To multi-select tiles in the Treemap slicer, just hold Cntrl as you click. To reselect

This little trick relies on the natural cross filtering between data regions in the Power BI dashboards. First I created a measure that calculates the distinct count of the field that I wish to use as my slicer. In this case the field is Genre.

Power BI Distinct Count DAX calculation

Then I added a Treemap chart to the report using the field Genre as the Group value and the measure Distinct Count Genre as the Values.


Then just resize the Treemap visualization so that the squares are about evenly sized. There’s a few ways you can arrange it, but just play around with it and see what you can come up with.

Power BI Dashboard with Treemap Slicer Power BI Dashboard with Treemap Slicer


What do you think? Leave me a comment below and let me know. Or if you’ve got a neat Power BI trick you’d like to share, let me know, as well. I love to hear new ideas! Thanks for reading!

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Importing Excel Power View Dashboards into Power BI

If your organization is now a Power BI customer, congratulations. You’re now ready to create some very cool dashboards, integrate disparate and disconnected data sources and take advantage of Power BI’s ability to modify and transform your data, build interactive and dynamic dashboards and then share them with your team and organization. But until you create your dashboards to take advantage of the new visualization types and other improvements, you can easily import any existing Power View sheets in Excel into your Power BI site.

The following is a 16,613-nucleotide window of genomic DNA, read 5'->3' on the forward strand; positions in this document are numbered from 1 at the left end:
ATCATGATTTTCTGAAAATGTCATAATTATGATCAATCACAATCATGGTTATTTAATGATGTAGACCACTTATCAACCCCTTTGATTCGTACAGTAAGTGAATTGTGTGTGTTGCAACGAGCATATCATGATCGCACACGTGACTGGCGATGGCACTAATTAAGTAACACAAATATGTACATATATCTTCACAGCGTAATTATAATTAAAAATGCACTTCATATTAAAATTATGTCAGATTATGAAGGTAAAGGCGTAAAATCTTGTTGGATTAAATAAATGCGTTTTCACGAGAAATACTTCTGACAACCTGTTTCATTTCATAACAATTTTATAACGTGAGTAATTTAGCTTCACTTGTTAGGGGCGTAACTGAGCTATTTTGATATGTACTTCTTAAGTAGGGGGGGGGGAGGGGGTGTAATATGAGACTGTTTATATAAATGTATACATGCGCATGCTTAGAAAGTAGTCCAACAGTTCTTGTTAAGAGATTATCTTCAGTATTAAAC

Power View dashboard in Excel ready for Power BI goodness

Above you’ll see an example of a Power View dashboard that I will import into my Power BI site.

Importing Power View into Power BI

To import Power View sheets into Power BI, navigate to your team’s Power BI site and click the Get Data button at the bottom left.


Then select where your data exists. In my case, I have my Power View reports in Excel saved in my One Drive folder so I’ll select Files.



You’ll have to log into your One Drive account. Once you’ve done that, just navigate to where your Excel file is and then click Connect.

After the import is complete, you’ll see your new Report and Dataset on the left in your My Workspace explorer. Open the new Report based on your Power View sheet. Now I can browse and interact with my Power View dashboard within my Power BI site.


I can also pin visualization from my Power View report to a Power BI dashboard with other visualizations.


And now that we have our Power View report imported and pinned to a dashboard can use Q&A to quickly generate visualizations using the imported data set.


Pretty cool stuff! It’s nice to know that I can easily jump from my legacy Power View dashboards to the new Power BI.

It’s important to not that in order to import Excel workbooks into your Pow

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#PowerBI and #SSAS Tabular: A Natural Fit with the Power BI SSAS Connector